Wednesday, March 25, 2009

Nature of the Conquest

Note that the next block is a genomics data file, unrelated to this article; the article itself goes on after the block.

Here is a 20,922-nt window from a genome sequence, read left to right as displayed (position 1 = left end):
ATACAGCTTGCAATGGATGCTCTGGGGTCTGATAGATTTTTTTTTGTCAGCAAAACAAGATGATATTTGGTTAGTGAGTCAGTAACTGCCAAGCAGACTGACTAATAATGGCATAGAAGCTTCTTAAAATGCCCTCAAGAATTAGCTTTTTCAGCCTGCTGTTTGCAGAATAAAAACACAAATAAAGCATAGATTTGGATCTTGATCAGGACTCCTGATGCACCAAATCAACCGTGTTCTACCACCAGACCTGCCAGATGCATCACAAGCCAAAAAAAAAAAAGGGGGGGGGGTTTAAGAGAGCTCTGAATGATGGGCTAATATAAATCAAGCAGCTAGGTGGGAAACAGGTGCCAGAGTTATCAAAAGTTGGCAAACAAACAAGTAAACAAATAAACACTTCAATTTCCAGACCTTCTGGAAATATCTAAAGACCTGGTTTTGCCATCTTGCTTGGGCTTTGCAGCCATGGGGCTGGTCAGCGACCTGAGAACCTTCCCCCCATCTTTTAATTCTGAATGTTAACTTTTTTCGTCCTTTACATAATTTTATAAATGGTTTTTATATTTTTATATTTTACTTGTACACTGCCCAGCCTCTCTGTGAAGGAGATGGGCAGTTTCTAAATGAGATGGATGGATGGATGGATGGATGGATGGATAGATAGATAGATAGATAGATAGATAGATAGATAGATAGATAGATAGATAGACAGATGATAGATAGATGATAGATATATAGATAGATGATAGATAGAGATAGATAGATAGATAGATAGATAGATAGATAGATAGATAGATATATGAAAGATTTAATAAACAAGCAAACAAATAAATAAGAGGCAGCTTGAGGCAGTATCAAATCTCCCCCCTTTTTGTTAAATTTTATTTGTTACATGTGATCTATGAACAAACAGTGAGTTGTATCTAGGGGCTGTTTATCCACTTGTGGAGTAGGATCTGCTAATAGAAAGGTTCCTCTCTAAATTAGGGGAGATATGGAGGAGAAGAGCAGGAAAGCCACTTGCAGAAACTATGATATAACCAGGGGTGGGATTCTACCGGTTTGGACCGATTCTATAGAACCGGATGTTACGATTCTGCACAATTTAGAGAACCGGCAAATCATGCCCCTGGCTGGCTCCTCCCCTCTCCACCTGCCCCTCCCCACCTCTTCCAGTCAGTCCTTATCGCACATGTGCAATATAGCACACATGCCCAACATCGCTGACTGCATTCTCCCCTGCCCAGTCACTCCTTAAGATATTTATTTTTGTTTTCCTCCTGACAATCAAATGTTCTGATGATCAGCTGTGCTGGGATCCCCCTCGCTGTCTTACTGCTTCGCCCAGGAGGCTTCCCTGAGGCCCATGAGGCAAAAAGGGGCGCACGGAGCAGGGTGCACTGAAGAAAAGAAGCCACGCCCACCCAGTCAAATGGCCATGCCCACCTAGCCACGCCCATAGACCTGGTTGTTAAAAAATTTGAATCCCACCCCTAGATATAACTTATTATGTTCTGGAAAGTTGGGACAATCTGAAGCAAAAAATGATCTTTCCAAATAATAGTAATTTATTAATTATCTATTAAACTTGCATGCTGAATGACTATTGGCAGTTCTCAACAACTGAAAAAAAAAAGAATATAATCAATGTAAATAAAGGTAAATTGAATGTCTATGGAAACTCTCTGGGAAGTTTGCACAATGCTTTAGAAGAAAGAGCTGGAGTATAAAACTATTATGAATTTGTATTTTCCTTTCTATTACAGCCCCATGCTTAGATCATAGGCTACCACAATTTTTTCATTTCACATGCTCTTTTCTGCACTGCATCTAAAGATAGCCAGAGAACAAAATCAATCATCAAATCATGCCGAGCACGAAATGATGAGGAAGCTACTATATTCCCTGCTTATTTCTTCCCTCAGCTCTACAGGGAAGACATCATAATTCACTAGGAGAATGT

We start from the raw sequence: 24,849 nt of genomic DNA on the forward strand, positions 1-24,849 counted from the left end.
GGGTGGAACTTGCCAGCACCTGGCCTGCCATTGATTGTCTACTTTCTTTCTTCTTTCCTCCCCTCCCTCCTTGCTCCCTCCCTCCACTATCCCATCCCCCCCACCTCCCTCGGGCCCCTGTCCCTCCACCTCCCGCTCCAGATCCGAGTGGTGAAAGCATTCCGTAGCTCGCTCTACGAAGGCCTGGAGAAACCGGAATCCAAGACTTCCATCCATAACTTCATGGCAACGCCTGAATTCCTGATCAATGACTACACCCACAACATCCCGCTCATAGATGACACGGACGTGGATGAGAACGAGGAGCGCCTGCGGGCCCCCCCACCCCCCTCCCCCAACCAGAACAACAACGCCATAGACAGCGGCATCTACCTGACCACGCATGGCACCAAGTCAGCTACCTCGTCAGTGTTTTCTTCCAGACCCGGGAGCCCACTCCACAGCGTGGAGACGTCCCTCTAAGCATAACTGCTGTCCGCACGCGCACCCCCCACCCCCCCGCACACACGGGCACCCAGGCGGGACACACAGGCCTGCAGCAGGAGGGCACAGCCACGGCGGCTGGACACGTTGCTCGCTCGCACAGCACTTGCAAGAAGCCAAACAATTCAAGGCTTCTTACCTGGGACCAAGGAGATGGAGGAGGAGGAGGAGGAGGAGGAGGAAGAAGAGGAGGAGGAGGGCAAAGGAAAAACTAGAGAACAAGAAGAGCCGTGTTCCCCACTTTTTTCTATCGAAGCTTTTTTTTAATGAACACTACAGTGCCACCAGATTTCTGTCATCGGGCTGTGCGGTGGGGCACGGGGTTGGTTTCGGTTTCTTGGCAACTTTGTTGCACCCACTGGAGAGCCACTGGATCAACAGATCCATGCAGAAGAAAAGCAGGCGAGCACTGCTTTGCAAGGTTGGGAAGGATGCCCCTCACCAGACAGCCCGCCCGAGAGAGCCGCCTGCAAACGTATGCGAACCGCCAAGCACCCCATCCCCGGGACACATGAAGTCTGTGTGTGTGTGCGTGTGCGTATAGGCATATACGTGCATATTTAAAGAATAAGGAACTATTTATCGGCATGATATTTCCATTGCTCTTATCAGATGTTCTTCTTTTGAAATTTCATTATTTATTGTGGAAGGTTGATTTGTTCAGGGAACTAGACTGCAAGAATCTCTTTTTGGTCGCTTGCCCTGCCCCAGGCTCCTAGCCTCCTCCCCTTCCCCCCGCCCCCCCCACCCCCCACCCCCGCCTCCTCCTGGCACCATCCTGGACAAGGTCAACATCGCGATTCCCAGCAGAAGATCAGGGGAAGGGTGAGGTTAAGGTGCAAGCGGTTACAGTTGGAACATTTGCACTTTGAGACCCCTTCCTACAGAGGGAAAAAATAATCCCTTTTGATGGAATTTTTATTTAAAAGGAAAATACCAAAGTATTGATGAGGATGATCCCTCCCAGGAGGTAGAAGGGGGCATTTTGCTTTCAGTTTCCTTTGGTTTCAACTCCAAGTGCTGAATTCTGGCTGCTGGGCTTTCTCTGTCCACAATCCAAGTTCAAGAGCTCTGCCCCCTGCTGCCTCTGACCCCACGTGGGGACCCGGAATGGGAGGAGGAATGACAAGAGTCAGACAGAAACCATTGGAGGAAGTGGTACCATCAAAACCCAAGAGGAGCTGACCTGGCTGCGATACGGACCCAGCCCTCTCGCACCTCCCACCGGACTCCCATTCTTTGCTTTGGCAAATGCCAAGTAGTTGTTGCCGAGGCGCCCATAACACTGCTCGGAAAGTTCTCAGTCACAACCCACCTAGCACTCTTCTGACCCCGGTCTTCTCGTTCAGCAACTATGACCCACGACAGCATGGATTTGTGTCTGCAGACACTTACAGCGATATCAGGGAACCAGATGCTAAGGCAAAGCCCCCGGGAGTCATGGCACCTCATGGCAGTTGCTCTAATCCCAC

The three peoples who effected this conquest were afterwards known amongst themselves by the common name of English, a name which was originally equivalent to Angle, whilst amongst the whole of the remaining Celtic population they were only known as Saxons. The mode in which the English treated the Britons was very different from that of the Romans, who were a civilised people and aimed at governing a conquered race. The new-comers drove out the Britons in order to find homes for themselves, and they preferred to settle in the country rather than in a town. No Englishman had ever lived in a town in his German home, or was able to appreciate the advantages of the commerce and manufacture by which towns are supported. Nor were they inclined to allow the inhabitants of the Roman towns to remain unmolested in their midst. When Anderida was captured not a Briton escaped alive, and there is good reason to believe that many of the other towns fared no better, especially as the remains of some of them still show marks of the fire by which they were consumed. What took place in the country cannot be certainly known. Many of the British were no doubt killed. Many took refuge in fens or woods, or fled to those portions of the island in which their countrymen were still independent. It is difficult to decide to what extent the men who remained behind were spared, but it is impossible to doubt that a considerable number of women were preserved from slaughter. The conquerors, at their landing, must have been for the most part young men, and when they wanted wives, it would be far easier for them to seize the daughters of slain Britons than to fetch women from the banks of the Elbe.

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